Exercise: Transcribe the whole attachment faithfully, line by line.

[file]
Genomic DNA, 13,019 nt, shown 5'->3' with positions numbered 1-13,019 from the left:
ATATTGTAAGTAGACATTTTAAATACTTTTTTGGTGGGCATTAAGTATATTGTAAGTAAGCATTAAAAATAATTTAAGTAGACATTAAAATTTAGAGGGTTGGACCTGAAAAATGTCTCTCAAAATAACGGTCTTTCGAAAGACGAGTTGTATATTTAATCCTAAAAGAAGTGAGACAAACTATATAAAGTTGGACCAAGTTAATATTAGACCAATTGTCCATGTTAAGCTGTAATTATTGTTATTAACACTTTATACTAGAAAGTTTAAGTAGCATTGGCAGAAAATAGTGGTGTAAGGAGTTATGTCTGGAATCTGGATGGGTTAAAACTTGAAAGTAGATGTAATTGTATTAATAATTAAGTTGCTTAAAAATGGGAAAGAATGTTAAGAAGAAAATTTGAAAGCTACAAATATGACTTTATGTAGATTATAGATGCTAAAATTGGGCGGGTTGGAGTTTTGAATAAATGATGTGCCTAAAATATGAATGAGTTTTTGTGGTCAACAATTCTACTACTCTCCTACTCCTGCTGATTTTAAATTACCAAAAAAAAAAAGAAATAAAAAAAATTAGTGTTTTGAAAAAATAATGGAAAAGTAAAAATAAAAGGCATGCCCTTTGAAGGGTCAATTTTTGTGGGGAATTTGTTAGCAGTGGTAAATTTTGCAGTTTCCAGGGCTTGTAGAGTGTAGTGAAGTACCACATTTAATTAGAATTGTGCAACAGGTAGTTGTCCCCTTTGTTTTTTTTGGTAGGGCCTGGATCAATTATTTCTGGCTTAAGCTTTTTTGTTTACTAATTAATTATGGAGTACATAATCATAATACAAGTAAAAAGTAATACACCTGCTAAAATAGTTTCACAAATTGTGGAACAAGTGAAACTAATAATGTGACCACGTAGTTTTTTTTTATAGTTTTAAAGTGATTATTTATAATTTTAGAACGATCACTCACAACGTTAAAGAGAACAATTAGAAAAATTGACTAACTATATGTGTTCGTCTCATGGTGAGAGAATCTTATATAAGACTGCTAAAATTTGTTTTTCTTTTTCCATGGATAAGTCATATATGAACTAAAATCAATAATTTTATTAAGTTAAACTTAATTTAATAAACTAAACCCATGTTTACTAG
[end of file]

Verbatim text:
Genomic DNA, 13,019 nt, shown 5'->3' with positions numbered 1-13,019 from the left:
ATATTGTAAGTAGACATTTTAAATACTTTTTTGGTGGGCATTAAGTATATTGTAAGTAAGCATTAAAAATAATTTAAGTAGACATTAAAATTTAGAGGGTTGGACCTGAAAAATGTCTCTCAAAATAACGGTCTTTCGAAAGACGAGTTGTATATTTAATCCTAAAAGAAGTGAGACAAACTATATAAAGTTGGACCAAGTTAATATTAGACCAATTGTCCATGTTAAGCTGTAATTATTGTTATTAACACTTTATACTAGAAAGTTTAAGTAGCATTGGCAGAAAATAGTGGTGTAAGGAGTTATGTCTGGAATCTGGATGGGTTAAAACTTGAAAGTAGATGTAATTGTATTAATAATTAAGTTGCTTAAAAATGGGAAAGAATGTTAAGAAGAAAATTTGAAAGCTACAAATATGACTTTATGTAGATTATAGATGCTAAAATTGGGCGGGTTGGAGTTTTGAATAAATGATGTGCCTAAAATATGAATGAGTTTTTGTGGTCAACAATTCTACTACTCTCCTACTCCTGCTGATTTTAAATTACCAAAAAAAAAAAGAAATAAAAAAAATTAGTGTTTTGAAAAAATAATGGAAAAGTAAAAATAAAAGGCATGCCCTTTGAAGGGTCAATTTTTGTGGGGAATTTGTTAGCAGTGGTAAATTTTGCAGTTTCCAGGGCTTGTAGAGTGTAGTGAAGTACCACATTTAATTAGAATTGTGCAACAGGTAGTTGTCCCCTTTGTTTTTTTTGGTAGGGCCTGGATCAATTATTTCTGGCTTAAGCTTTTTTGTTTACTAATTAATTATGGAGTACATAATCATAATACAAGTAAAAAGTAATACACCTGCTAAAATAGTTTCACAAATTGTGGAACAAGTGAAACTAATAATGTGACCACGTAGTTTTTTTTTATAGTTTTAAAGTGATTATTTATAATTTTAGAACGATCACTCACAACGTTAAAGAGAACAATTAGAAAAATTGACTAACTATATGTGTTCGTCTCATGGTGAGAGAATCTTATATAAGACTGCTAAAATTTGTTTTTCTTTTTCCATGGATAAGTCATATATGAACTAAAATCAATAATTTTATTAAGTTAAACTTAATTTAATAAACTAAACCCATGTTTACTAG